San Francisco is planning to make a number of moves in the next week to help spur the launch of its long-anticipated energy program to compete with PG&E.
CleanPowerSF, the community-choice aggregation program that’s been in the making for more than a decade, is slated to begin Jan. 26 after years of delays due to bitter politics and opposition from the utility monopoly. Now, with a launch date set, details of the renewable-energy program are coming into focus.
Marin and Sonoma counties and the city of Lancaster have already set up their own energy programs. The programs were made possible through a 2002 state law that allowed municipalities to purchase energy at wholesale to offer to customers of traditional utilities.
In San Francisco — which would become the largest municipality in the state to offer such a program — CleanPowerSF got back on track after Mayor Ed Lee signaled his support for the effort earlier this year, after previously opposing it.
To make the program work, the San Francisco Public Utilities Commission needs greater leeway to purchase renewable energy to deliver the most affordable product.
Currently, city contracts of more than five years or valued at more than $10 million require Board of Supervisors approval under the City Charter. They also come with various local contract provisions, like requirements to hire local residents or disclosure of subcontractors to combat sweatshops.
On Tuesday, the board is expected to approve legislation authorizing the SFPUC to enter into contracts to purchase renewable energy in California that could extend for 25 years and have a value of up to $125 million without requiring approval by the board. It would also waive the sundry local contract provisions. The purchase contracts will instead use an industry standard.
“That’s what we are lacking today, that flexibility and the ability to operate at a commercial speed and put this portfolio together at the most cost-effective price point,” said Barbara Hale, assistant general manager of the SFPUC’s Power Enterprise.
The purchase of power by the SFPUC is not a new function for the department, which currently buys electricity when the hydropower produced by the Hetch Hetchy Reservoir is not adequate enough to meet the demand of its customers, such as public buildings and Muni. These purchases, which are made under the existing contract rules, are about 8 percent of the total energy, a 150-megawatt load.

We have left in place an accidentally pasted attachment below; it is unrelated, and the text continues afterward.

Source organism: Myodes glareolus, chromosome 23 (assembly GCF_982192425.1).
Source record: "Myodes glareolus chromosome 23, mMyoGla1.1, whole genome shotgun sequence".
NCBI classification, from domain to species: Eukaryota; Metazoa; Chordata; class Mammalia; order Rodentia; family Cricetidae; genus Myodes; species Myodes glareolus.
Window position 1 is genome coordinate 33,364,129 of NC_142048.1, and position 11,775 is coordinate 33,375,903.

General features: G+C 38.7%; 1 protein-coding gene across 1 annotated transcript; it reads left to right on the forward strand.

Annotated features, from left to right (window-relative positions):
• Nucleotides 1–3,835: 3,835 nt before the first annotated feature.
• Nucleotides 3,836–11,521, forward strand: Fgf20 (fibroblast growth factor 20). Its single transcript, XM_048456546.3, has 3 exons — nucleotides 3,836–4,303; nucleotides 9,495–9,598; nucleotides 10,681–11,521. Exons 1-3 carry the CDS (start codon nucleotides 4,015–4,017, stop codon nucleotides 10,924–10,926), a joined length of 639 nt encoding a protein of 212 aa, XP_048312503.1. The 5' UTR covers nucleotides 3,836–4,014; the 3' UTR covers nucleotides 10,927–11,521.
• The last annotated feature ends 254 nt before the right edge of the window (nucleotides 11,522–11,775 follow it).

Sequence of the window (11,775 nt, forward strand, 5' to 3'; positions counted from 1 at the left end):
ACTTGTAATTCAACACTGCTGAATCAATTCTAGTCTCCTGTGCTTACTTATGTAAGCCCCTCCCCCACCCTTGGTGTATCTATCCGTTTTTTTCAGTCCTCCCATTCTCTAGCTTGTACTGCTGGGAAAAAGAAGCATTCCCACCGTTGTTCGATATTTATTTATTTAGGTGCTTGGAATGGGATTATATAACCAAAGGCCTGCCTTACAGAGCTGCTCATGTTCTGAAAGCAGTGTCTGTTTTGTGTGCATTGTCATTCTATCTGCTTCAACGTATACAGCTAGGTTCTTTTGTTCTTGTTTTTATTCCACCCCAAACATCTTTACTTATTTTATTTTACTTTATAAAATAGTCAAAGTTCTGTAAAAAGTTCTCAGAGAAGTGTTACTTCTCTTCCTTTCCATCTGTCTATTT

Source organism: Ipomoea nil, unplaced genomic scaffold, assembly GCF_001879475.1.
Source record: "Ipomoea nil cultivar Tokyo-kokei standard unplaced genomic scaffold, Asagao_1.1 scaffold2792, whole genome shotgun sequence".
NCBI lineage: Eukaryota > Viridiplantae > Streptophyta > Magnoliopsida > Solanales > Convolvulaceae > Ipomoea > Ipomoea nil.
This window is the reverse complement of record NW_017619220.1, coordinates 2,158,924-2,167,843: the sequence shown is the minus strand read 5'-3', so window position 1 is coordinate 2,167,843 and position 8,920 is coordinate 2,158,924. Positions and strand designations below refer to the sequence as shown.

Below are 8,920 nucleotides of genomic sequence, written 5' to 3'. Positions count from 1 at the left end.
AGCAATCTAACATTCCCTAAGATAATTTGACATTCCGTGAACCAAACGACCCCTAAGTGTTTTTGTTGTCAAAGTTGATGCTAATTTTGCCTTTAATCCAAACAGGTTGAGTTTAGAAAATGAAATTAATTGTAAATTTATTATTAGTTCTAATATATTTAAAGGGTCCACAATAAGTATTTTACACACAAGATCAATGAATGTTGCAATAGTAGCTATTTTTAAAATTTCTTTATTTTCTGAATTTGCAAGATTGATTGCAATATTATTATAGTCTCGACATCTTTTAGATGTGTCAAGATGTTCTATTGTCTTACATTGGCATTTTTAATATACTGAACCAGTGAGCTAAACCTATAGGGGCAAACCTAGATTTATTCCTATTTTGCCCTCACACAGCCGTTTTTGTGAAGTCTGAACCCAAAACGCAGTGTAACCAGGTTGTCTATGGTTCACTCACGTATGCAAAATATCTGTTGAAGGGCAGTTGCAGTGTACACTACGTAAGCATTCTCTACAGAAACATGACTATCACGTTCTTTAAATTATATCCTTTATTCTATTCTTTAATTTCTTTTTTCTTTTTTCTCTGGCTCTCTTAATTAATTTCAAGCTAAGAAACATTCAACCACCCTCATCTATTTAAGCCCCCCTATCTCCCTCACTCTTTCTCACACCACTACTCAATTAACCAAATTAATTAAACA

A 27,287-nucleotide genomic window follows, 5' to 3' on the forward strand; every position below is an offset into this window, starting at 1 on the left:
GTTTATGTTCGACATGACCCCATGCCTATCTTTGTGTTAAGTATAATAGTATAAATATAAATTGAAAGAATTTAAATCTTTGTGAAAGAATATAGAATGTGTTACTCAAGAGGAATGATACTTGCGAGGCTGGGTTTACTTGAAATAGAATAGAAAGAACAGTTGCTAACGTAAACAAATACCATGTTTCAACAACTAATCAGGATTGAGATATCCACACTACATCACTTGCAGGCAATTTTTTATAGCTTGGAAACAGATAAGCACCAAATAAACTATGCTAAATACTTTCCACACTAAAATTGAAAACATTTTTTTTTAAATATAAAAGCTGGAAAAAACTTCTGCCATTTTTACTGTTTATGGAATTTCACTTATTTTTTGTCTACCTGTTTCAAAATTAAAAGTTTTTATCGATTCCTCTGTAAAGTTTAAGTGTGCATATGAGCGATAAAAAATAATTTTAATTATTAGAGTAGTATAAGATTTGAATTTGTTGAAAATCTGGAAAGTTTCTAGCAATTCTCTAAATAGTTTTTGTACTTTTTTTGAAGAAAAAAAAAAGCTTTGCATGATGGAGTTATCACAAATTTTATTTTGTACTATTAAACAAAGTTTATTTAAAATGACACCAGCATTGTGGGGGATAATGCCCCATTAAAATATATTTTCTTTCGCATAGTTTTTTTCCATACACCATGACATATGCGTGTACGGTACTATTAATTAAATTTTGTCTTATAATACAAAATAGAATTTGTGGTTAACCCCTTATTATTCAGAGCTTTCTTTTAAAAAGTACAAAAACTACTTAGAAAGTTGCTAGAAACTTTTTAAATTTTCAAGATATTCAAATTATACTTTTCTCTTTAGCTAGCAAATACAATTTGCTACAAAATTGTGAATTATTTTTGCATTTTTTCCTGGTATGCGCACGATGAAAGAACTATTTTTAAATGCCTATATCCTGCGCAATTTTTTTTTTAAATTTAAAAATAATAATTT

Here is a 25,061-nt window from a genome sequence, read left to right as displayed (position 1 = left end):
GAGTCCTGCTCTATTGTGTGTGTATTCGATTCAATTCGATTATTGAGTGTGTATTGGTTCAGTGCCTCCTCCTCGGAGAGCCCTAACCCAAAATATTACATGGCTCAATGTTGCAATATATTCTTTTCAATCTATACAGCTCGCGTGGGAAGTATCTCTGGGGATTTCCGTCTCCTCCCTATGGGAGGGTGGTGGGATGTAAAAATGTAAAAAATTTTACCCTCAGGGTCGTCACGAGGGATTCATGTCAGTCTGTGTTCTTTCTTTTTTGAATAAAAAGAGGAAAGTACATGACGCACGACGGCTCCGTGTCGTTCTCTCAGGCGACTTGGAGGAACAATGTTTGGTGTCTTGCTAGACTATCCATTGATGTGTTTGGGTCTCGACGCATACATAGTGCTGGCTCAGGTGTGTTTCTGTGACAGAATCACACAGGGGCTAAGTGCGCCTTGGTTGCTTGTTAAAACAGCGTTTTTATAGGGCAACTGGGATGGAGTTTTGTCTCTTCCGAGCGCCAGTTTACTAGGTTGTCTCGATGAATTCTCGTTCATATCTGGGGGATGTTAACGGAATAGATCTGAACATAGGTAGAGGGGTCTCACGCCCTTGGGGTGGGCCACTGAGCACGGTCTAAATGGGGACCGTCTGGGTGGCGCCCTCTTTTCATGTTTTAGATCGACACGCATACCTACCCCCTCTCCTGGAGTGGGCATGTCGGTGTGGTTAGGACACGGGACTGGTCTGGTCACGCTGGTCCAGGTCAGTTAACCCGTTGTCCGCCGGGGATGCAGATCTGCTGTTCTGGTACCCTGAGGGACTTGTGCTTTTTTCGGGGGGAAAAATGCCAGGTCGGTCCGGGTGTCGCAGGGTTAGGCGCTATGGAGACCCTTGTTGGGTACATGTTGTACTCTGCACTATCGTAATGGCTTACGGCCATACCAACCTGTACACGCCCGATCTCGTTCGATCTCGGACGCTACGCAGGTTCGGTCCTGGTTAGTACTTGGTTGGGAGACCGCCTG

The need to purchase more energy isn’t just for CleanPowerSF. The SFPUC is also gaining more customers. Those include homes built in the former Hunters Point Naval Shipyard, where service began in April, and anticipated future service on Treasure and Yerba Buena islands, where new housing is planned. And energy service to the new Transbay Transit Center is expected to begin next year.
After the contract legislation is approved, the SFPUC would issue requests for offers to renewable-energy providers.
That would advance The City on a path to start automatically enrolling CleanPowerSF customers Jan. 26 by switching them over from their current PG&E service. Customers, who could opt out and return to PG&E, would be enrolled in CleanPowerSF’s standard energy product consisting of 33 to 50 percent renewable energy. Customers could also elect the more expensive premium product of 100 percent renewable energy.
Last month, the Rate Fairness Board approved the maximum rates for the program, which were set at PG&E rates for cost per kilowatt-hour (kWh) — $0.086 for residential customers and $0.092 for small commercial customers. The 100 percent renewable energy service would not exceed PG&E’s planned green tariff program at $0.107 per kWh for residential and $0.112 per kWh for small commercial.
On Tuesday, the same day as the Board of Supervisors’ contracting vote, the SFPUC is expected to vote on these maximum rates for the program. In August 2013, the commission derailed the program when it refused to adopt the maximum rates, setting off a wave of political outrage.
A recent report showed CleanPowerSF would generate 9,232 construction jobs with local renewable-energy projects and 196 permanent operational jobs. Local projects that could be part of the program include Oceanside wind turbines and solar arrays in Hunters Point, University Mound-North Basin, Sutro Reservoir and Piers 90-94.
Key dates in the coming months:
May 12: Present proposed not-to-exceed rates to SFPUC
June 23: Seek SFPUC approval to file updated CCA implementation plan
June 30: Receive Board of Supervisors’ and mayor’s approval for power contracting legislation
Aug 3: Issue request for offers for program’s electric resource supplies
July-August: Approval to execute back office and customer care contract
Sept. 29: Approval to execute Phase 1 supply contract(s)
Oct. 27: Present final rates to SFPUC
Late November: Commence pre-enrollment notification process
Jan. 26: Phase 1 program launch